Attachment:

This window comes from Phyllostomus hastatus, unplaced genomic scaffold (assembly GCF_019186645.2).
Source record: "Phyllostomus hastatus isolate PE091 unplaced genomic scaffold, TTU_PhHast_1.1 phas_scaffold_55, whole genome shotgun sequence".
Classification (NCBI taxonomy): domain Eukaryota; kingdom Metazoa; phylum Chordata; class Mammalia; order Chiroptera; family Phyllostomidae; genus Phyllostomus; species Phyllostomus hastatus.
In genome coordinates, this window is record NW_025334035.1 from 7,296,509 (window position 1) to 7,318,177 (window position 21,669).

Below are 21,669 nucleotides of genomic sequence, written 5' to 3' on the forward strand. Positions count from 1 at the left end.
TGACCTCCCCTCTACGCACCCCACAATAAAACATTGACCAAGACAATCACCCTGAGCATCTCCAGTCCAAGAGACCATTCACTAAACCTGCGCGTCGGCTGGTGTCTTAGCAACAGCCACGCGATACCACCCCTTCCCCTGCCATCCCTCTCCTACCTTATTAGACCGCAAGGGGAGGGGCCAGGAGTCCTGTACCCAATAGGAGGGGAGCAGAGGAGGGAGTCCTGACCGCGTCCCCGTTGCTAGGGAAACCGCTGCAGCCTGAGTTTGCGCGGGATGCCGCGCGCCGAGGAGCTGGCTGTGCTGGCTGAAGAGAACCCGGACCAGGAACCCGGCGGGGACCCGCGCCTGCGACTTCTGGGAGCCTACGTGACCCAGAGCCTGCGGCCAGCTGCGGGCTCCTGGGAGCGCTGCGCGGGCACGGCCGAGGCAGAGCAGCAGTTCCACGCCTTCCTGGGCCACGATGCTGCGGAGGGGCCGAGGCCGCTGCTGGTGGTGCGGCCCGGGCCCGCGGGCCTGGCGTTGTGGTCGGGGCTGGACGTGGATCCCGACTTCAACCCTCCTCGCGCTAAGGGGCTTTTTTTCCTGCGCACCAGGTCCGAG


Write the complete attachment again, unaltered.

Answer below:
This window comes from Phyllostomus hastatus, unplaced genomic scaffold (assembly GCF_019186645.2).
Source record: "Phyllostomus hastatus isolate PE091 unplaced genomic scaffold, TTU_PhHast_1.1 phas_scaffold_55, whole genome shotgun sequence".
Classification (NCBI taxonomy): domain Eukaryota; kingdom Metazoa; phylum Chordata; class Mammalia; order Chiroptera; family Phyllostomidae; genus Phyllostomus; species Phyllostomus hastatus.
In genome coordinates, this window is record NW_025334035.1 from 7,296,509 (window position 1) to 7,318,177 (window position 21,669).

Below are 21,669 nucleotides of genomic sequence, written 5' to 3' on the forward strand. Positions count from 1 at the left end.
TGACCTCCCCTCTACGCACCCCACAATAAAACATTGACCAAGACAATCACCCTGAGCATCTCCAGTCCAAGAGACCATTCACTAAACCTGCGCGTCGGCTGGTGTCTTAGCAACAGCCACGCGATACCACCCCTTCCCCTGCCATCCCTCTCCTACCTTATTAGACCGCAAGGGGAGGGGCCAGGAGTCCTGTACCCAATAGGAGGGGAGCAGAGGAGGGAGTCCTGACCGCGTCCCCGTTGCTAGGGAAACCGCTGCAGCCTGAGTTTGCGCGGGATGCCGCGCGCCGAGGAGCTGGCTGTGCTGGCTGAAGAGAACCCGGACCAGGAACCCGGCGGGGACCCGCGCCTGCGACTTCTGGGAGCCTACGTGACCCAGAGCCTGCGGCCAGCTGCGGGCTCCTGGGAGCGCTGCGCGGGCACGGCCGAGGCAGAGCAGCAGTTCCACGCCTTCCTGGGCCACGATGCTGCGGAGGGGCCGAGGCCGCTGCTGGTGGTGCGGCCCGGGCCCGCGGGCCTGGCGTTGTGGTCGGGGCTGGACGTGGATCCCGACTTCAACCCTCCTCGCGCTAAGGGGCTTTTTTTCCTGCGCACCAGGTCCGAG